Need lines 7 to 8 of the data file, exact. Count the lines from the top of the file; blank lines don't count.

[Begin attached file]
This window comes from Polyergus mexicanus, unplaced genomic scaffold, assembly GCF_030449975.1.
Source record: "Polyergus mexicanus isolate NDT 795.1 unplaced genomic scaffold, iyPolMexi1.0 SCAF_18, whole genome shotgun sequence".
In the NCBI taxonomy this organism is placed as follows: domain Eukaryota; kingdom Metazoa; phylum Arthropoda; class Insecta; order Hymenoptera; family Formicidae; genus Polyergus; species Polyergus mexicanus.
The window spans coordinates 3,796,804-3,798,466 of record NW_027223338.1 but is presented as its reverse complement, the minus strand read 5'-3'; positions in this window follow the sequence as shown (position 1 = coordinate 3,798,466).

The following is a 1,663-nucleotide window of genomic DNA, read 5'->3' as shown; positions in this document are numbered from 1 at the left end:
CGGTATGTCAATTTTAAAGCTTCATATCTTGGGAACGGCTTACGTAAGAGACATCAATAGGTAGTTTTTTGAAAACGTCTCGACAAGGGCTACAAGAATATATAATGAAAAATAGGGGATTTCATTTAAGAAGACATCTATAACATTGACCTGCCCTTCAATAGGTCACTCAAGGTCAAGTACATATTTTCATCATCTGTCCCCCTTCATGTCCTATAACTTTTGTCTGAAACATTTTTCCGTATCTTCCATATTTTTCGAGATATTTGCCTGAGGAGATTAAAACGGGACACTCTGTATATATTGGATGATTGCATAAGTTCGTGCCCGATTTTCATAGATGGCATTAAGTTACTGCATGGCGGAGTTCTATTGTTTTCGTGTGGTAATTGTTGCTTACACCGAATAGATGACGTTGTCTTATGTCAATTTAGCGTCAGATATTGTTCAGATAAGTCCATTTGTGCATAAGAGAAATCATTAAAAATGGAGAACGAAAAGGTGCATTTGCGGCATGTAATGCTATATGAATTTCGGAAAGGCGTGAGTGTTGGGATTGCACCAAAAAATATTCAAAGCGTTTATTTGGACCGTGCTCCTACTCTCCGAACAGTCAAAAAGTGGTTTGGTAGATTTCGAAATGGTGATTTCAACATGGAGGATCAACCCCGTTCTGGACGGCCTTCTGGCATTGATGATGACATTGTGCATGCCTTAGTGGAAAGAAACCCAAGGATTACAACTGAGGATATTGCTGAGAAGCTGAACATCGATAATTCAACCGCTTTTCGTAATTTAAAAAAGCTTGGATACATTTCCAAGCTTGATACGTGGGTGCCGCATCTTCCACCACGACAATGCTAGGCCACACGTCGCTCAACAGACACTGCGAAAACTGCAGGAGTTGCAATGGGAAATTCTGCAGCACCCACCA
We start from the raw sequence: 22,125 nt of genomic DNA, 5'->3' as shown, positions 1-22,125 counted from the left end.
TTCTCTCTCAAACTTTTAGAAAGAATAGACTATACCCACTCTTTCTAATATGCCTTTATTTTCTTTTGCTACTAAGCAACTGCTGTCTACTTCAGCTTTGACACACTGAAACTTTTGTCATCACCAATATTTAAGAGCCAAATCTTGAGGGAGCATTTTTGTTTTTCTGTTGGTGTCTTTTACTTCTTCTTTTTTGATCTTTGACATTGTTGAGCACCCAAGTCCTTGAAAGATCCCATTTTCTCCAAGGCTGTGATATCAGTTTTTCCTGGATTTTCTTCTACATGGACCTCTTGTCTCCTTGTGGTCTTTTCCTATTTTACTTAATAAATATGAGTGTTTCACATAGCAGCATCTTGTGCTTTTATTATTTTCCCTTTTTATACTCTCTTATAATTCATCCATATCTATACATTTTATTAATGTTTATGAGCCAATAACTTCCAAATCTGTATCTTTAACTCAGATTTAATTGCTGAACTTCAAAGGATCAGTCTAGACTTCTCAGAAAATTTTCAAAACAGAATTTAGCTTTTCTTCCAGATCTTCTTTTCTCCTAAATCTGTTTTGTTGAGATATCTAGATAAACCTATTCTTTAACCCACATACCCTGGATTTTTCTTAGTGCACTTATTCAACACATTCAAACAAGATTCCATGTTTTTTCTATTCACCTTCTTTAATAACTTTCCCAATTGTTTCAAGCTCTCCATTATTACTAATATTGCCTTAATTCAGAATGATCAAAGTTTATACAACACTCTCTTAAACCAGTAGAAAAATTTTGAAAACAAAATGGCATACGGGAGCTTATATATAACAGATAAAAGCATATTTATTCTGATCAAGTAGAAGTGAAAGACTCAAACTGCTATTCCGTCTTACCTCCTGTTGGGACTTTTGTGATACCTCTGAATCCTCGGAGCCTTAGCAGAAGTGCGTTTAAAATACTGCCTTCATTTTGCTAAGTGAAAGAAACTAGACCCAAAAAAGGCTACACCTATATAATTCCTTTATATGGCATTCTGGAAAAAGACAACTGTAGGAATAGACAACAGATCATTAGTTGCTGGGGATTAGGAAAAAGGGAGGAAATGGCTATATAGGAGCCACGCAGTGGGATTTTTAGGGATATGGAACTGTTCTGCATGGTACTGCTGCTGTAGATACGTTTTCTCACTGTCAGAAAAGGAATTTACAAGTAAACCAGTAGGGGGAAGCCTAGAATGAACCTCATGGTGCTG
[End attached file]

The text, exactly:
We start from the raw sequence: 22,125 nt of genomic DNA, 5'->3' as shown, positions 1-22,125 counted from the left end.
TTCTCTCTCAAACTTTTAGAAAGAATAGACTATACCCACTCTTTCTAATATGCCTTTATTTTCTTTTGCTACTAAGCAACTGCTGTCTACTTCAGCTTTGACACACTGAAACTTTTGTCATCACCAATATTTAAGAGCCAAATCTTGAGGGAGCATTTTTGTTTTTCTGTTGGTGTCTTTTACTTCTTCTTTTTTGATCTTTGACATTGTTGAGCACCCAAGTCCTTGAAAGATCCCATTTTCTCCAAGGCTGTGATATCAGTTTTTCCTGGATTTTCTTCTACATGGACCTCTTGTCTCCTTGTGGTCTTTTCCTATTTTACTTAATAAATATGAGTGTTTCACATAGCAGCATCTTGTGCTTTTATTATTTTCCCTTTTTATACTCTCTTATAATTCATCCATATCTATACATTTTATTAATGTTTATGAGCCAATAACTTCCAAATCTGTATCTTTAACTCAGATTTAATTGCTGAACTTCAAAGGATCAGTCTAGACTTCTCAGAAAATTTTCAAAACAGAATTTAGCTTTTCTTCCAGATCTTCTTTTCTCCTAAATCTGTTTTGTTGAGATATCTAGATAAACCTATTCTTTAACCCACATACCCTGGATTTTTCTTAGTGCACTTATTCAACACATTCAAACAAGATTCCATGTTTTTTCTATTCACCTTCTTTAATAACTTTCCCAATTGTTTCAAGCTCTCCATTATTACTAATATTGCCTTAATTCAGAATGATCAAAGTTTATACAACACTCTCTTAAACCAGTAGAAAAATTTTGAAAACAAAATGGCATACGGGAGCTTATATATAACAGATAAAAGCATATTTATTCTGATCAAGTAGAAGTGAAAGACTCAAACTGCTATTCCGTCTTACCTCCTGTTGGGACTTTTGTGATACCTCTGAATCCTCGGAGCCTTAGCAGAAGTGCGTTTAAAATACTGCCTTCATTTTGCTAAGTGAAAGAAACTAGACCCAAAAAAGGCTACACCTATATAATTCCTTTATATGGCATTCTGGAAAAAGACAACTGTAGGAATAGACAACAGATCATTAGTTGCTGGGGATTAGGAAAAAGGGAGGAAATGGCTATATAGGAGCCACGCAGTGGGATTTTTAGGGATATGGAACTGTTCTGCATGGTACTGCTGCTGTAGATACGTTTTCTCACTGTCAGAAAAGGAATTTACAAGTAAACCAGTAGGGGGAAGCCTAGAATGAACCTCATGGTGCTG